Ultimately, this pattern of communicating leads to distancing in the marriage. The husband learns it is futile to express his legitimate criticisms so he gives up caring and pulls away emotionally. 

The solution is prompt, direct, assertive communication with congruent emotions. If you are angry, be angry and use words, body language, facial expressions, tone of voice and emotions that express that. If you are sad, cry and express your hurt. But don’t use tears to placate a partner and avoid conflict when you are really just angry. 

My goal in therapy with this man, and others like him, is to encourage honest assessment of his own feelings and help him gain the assertiveness to express himself promptly and directly. I work to help him understand the roots of his fear of conflict in childhood and in his innate need for approval.  

Possibly, if he had better self-acceptance, his need to placate and please his wife would be reduced to a healthy level. His self-image would not depend on her approval. 

The Price Tag Incident: Conflict Avoidance as a Protection Against Shame

price tag with copy space isolated on white

A few nights ago when I got undressed I discovered that I had a price tag hanging off the back of my shirt. It was clearly visible all day long to 10 different clients as they walked behind me to my office,  yet not one person said anything. 

I was first mildly embarrassed for a minute — although I would have been mortified for days before I became self-accepting!

Yet my next thought was of those people who saw the tag and said nothing. I learned a lot about how they handle shame. Yes, shame again shows up as driving so much of human behavior.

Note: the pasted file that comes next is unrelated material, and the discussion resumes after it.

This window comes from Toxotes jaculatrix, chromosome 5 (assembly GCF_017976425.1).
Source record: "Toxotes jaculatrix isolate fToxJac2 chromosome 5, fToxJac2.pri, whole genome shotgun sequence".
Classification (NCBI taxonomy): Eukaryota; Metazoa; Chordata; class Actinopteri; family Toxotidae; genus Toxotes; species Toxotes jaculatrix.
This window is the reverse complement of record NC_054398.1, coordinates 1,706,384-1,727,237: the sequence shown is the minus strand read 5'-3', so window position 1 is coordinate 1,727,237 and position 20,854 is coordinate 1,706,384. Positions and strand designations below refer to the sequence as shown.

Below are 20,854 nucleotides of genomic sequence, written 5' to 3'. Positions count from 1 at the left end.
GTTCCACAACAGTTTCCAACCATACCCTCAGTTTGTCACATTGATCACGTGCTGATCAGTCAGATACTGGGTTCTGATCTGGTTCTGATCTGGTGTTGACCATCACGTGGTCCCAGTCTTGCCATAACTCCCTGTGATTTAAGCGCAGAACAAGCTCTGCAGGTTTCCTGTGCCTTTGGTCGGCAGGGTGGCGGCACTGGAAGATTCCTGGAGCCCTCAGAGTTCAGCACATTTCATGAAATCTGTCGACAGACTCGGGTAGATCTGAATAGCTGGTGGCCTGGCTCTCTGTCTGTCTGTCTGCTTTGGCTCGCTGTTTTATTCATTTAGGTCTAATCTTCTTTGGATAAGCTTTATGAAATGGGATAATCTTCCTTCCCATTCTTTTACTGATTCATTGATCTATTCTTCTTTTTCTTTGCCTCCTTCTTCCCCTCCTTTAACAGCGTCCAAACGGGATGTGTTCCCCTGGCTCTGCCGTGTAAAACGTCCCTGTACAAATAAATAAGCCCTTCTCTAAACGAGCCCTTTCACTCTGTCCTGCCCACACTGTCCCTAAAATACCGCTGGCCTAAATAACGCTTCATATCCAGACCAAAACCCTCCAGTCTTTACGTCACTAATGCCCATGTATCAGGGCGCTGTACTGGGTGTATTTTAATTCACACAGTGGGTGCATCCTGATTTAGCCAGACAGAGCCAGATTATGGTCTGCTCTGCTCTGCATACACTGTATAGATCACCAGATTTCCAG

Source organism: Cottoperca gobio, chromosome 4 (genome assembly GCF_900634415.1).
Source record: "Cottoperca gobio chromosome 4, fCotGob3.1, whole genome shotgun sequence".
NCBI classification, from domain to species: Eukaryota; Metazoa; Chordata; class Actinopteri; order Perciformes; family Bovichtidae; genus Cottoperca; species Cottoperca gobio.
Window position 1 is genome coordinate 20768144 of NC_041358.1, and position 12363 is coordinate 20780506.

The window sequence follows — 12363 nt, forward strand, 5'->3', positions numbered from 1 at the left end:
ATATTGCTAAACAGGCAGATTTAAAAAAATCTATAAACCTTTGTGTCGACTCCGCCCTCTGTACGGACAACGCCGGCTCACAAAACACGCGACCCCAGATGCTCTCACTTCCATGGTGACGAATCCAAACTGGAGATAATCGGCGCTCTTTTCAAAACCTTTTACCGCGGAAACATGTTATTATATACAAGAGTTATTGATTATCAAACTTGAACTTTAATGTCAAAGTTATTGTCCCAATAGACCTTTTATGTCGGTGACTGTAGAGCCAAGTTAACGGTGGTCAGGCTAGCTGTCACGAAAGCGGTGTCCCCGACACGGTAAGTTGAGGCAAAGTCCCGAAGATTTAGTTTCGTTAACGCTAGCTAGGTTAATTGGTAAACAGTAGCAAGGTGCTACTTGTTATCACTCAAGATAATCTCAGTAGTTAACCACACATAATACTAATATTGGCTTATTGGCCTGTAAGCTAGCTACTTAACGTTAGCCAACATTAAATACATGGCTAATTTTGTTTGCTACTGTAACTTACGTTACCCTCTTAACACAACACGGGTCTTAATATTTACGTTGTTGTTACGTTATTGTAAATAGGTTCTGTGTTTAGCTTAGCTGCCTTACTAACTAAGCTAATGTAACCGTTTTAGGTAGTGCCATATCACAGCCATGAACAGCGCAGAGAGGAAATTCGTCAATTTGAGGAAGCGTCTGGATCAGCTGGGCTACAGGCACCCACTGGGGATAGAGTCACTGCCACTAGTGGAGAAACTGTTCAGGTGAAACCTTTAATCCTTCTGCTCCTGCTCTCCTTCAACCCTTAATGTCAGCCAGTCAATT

Certainly, it can be difficult to point out something embarrassing about another person. People have difficulty criticizing others because they do not want to make others feel uncomfortable. Not speaking up seems polite.

My clients wanted to protect me from a shaming experience by not pointing out my flaw — the forgotten price tag. They did not know that to me it would not have been shaming, but rather helpful. I would have appreciated being told about the price tag sooner, rather than not at all. 

By their (lack of) behavior my clients also showed me about their difficulty tolerating shame. 

They know all too well the pain of this emotion and experience. So when they see someone else doing something embarrassing they have difficulty saying anything largely because they themselves don’t like the feeling of shame. 

Conflict avoidance can often be about protecting someone from shame due to your own fear of being shamed. 

A common scenario I hear in therapy is clients who have difficulty breaking up with someone they’ve been dating who is clearly not right for them. They don’t enjoy the shame of being rejected and they imagine that the other person does not like this either. So they avoid the conflict of rejecting this person, and continue to date far longer than they should. Of course, now they have a very big job. Wouldn’t it have been easier to reject this person after the first or 10th date, rather than after 6 months? 

How would you handle conflict differently if you could tolerate shame with equanimity? What would you do if you could be certain the other person could also tolerate shame well?